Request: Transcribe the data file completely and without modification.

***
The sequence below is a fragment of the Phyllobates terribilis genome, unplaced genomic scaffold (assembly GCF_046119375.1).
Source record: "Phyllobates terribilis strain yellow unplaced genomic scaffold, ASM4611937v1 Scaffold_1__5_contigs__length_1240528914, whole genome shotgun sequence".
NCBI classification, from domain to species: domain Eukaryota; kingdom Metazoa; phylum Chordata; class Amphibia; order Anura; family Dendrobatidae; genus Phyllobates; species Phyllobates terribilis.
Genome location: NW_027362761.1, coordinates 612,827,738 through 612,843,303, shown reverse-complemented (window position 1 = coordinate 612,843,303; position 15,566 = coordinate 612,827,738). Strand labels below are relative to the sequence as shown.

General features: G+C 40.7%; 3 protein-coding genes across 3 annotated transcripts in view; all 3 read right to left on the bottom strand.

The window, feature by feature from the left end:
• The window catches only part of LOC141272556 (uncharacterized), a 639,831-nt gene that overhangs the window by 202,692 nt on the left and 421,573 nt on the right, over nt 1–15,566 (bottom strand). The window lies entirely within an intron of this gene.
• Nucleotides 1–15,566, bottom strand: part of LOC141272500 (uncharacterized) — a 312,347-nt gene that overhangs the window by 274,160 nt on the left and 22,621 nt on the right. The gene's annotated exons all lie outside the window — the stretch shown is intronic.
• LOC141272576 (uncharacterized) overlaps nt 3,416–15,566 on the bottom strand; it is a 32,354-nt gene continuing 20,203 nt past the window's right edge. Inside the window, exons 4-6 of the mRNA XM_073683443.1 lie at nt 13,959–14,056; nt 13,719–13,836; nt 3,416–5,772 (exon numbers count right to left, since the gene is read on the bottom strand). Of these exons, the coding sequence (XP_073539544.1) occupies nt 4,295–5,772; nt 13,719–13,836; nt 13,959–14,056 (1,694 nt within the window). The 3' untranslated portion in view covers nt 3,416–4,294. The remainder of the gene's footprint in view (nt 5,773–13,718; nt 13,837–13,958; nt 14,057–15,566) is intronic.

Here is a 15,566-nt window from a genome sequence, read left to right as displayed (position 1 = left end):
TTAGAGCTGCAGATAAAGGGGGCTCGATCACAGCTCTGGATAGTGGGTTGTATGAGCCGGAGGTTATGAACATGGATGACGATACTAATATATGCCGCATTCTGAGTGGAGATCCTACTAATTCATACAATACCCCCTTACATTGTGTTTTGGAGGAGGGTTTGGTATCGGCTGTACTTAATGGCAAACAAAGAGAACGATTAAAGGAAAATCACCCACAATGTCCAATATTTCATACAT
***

The sequence below is a fragment of the Phyllobates terribilis genome, unplaced genomic scaffold (assembly GCF_046119375.1).
Source record: "Phyllobates terribilis strain yellow unplaced genomic scaffold, ASM4611937v1 Scaffold_1__5_contigs__length_1240528914, whole genome shotgun sequence".
NCBI classification, from domain to species: domain Eukaryota; kingdom Metazoa; phylum Chordata; class Amphibia; order Anura; family Dendrobatidae; genus Phyllobates; species Phyllobates terribilis.
Genome location: NW_027362761.1, coordinates 612,827,738 through 612,843,303, shown reverse-complemented (window position 1 = coordinate 612,843,303; position 15,566 = coordinate 612,827,738). Strand labels below are relative to the sequence as shown.

General features: G+C 40.7%; 3 protein-coding genes across 3 annotated transcripts in view; all 3 read right to left on the bottom strand.

The window, feature by feature from the left end:
• The window catches only part of LOC141272556 (uncharacterized), a 639,831-nt gene that overhangs the window by 202,692 nt on the left and 421,573 nt on the right, over nt 1–15,566 (bottom strand). The window lies entirely within an intron of this gene.
• Nucleotides 1–15,566, bottom strand: part of LOC141272500 (uncharacterized) — a 312,347-nt gene that overhangs the window by 274,160 nt on the left and 22,621 nt on the right. The gene's annotated exons all lie outside the window — the stretch shown is intronic.
• LOC141272576 (uncharacterized) overlaps nt 3,416–15,566 on the bottom strand; it is a 32,354-nt gene continuing 20,203 nt past the window's right edge. Inside the window, exons 4-6 of the mRNA XM_073683443.1 lie at nt 13,959–14,056; nt 13,719–13,836; nt 3,416–5,772 (exon numbers count right to left, since the gene is read on the bottom strand). Of these exons, the coding sequence (XP_073539544.1) occupies nt 4,295–5,772; nt 13,719–13,836; nt 13,959–14,056 (1,694 nt within the window). The 3' untranslated portion in view covers nt 3,416–4,294. The remainder of the gene's footprint in view (nt 5,773–13,718; nt 13,837–13,958; nt 14,057–15,566) is intronic.

Here is a 15,566-nt window from a genome sequence, read left to right as displayed (position 1 = left end):
TTAGAGCTGCAGATAAAGGGGGCTCGATCACAGCTCTGGATAGTGGGTTGTATGAGCCGGAGGTTATGAACATGGATGACGATACTAATATATGCCGCATTCTGAGTGGAGATCCTACTAATTCATACAATACCCCCTTACATTGTGTTTTGGAGGAGGGTTTGGTATCGGCTGTACTTAATGGCAAACAAAGAGAACGATTAAAGGAAAATCACCCACAATGTCCAATATTTCATACAT